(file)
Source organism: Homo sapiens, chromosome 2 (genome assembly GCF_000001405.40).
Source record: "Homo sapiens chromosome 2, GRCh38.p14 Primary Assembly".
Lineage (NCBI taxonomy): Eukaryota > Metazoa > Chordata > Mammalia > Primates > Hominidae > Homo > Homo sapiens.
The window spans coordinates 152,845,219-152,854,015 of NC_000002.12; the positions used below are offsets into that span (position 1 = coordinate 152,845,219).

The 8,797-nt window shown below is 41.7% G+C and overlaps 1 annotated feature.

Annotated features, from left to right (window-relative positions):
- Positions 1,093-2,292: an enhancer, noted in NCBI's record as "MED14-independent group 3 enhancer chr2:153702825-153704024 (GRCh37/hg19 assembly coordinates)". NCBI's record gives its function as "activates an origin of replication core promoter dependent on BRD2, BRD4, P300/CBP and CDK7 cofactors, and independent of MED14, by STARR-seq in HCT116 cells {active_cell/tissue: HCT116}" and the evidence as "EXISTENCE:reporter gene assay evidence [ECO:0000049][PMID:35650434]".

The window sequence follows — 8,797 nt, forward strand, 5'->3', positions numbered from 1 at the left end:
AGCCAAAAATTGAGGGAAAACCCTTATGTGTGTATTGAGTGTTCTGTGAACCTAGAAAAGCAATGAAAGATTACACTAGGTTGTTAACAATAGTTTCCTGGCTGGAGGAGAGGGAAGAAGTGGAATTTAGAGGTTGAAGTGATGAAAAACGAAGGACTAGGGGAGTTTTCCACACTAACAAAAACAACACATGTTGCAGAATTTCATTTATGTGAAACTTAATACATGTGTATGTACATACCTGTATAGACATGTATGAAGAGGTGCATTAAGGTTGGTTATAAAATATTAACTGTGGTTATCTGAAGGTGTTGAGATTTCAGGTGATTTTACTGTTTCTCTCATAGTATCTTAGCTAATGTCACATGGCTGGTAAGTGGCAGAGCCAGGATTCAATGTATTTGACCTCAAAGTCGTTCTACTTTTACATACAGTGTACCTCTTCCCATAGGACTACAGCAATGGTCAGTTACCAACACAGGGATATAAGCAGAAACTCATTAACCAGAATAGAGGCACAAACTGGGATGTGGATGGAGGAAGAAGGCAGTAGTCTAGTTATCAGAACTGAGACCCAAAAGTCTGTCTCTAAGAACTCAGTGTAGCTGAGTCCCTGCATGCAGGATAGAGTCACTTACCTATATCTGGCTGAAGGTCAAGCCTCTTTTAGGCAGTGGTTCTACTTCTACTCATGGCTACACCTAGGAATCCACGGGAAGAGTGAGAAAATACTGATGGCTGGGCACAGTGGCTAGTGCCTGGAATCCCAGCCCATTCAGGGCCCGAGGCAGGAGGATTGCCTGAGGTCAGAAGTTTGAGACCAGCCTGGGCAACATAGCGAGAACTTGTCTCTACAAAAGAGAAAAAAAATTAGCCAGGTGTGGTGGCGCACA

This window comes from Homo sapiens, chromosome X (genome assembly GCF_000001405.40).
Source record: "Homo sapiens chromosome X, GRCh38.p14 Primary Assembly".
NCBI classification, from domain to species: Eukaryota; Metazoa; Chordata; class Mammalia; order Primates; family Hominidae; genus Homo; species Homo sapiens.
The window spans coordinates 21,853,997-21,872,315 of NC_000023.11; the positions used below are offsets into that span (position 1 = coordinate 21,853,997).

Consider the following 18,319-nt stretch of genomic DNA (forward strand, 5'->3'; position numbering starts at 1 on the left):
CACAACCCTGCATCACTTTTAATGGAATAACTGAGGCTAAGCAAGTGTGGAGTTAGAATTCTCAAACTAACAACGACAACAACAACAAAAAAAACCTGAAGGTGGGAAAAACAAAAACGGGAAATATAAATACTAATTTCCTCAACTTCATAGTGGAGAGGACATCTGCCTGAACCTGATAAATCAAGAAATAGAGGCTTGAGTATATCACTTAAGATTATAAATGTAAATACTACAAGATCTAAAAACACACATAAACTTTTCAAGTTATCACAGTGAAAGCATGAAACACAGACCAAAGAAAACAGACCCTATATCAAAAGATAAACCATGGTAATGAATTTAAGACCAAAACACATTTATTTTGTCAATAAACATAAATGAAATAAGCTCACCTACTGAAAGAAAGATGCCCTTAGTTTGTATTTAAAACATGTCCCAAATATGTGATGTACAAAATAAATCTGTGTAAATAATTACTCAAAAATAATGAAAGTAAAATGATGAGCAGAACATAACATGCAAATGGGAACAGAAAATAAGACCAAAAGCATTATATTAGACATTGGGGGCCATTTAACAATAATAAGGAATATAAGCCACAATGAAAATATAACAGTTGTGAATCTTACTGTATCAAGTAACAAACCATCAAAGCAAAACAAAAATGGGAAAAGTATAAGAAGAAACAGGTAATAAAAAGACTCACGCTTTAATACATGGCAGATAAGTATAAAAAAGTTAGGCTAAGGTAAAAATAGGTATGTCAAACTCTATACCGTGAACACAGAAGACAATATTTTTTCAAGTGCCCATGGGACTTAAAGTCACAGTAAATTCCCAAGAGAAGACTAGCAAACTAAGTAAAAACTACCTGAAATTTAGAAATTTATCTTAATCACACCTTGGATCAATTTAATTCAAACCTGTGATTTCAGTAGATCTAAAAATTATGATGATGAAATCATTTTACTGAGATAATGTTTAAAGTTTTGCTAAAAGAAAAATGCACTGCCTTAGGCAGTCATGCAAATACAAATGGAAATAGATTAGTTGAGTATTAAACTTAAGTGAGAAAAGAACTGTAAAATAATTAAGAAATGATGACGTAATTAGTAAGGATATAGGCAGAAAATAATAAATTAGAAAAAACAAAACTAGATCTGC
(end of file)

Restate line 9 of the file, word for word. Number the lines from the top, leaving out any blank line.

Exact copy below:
AGCCAAAAATTGAGGGAAAACCCTTATGTGTGTATTGAGTGTTCTGTGAACCTAGAAAAGCAATGAAAGATTACACTAGGTTGTTAACAATAGTTTCCTGGCTGGAGGAGAGGGAAGAAGTGGAATTTAGAGGTTGAAGTGATGAAAAACGAAGGACTAGGGGAGTTTTCCACACTAACAAAAACAACACATGTTGCAGAATTTCATTTATGTGAAACTTAATACATGTGTATGTACATACCTGTATAGACATGTATGAAGAGGTGCATTAAGGTTGGTTATAAAATATTAACTGTGGTTATCTGAAGGTGTTGAGATTTCAGGTGATTTTACTGTTTCTCTCATAGTATCTTAGCTAATGTCACATGGCTGGTAAGTGGCAGAGCCAGGATTCAATGTATTTGACCTCAAAGTCGTTCTACTTTTACATACAGTGTACCTCTTCCCATAGGACTACAGCAATGGTCAGTTACCAACACAGGGATATAAGCAGAAACTCATTAACCAGAATAGAGGCACAAACTGGGATGTGGATGGAGGAAGAAGGCAGTAGTCTAGTTATCAGAACTGAGACCCAAAAGTCTGTCTCTAAGAACTCAGTGTAGCTGAGTCCCTGCATGCAGGATAGAGTCACTTACCTATATCTGGCTGAAGGTCAAGCCTCTTTTAGGCAGTGGTTCTACTTCTACTCATGGCTACACCTAGGAATCCACGGGAAGAGTGAGAAAATACTGATGGCTGGGCACAGTGGCTAGTGCCTGGAATCCCAGCCCATTCAGGGCCCGAGGCAGGAGGATTGCCTGAGGTCAGAAGTTTGAGACCAGCCTGGGCAACATAGCGAGAACTTGTCTCTACAAAAGAGAAAAAAAATTAGCCAGGTGTGGTGGCGCACA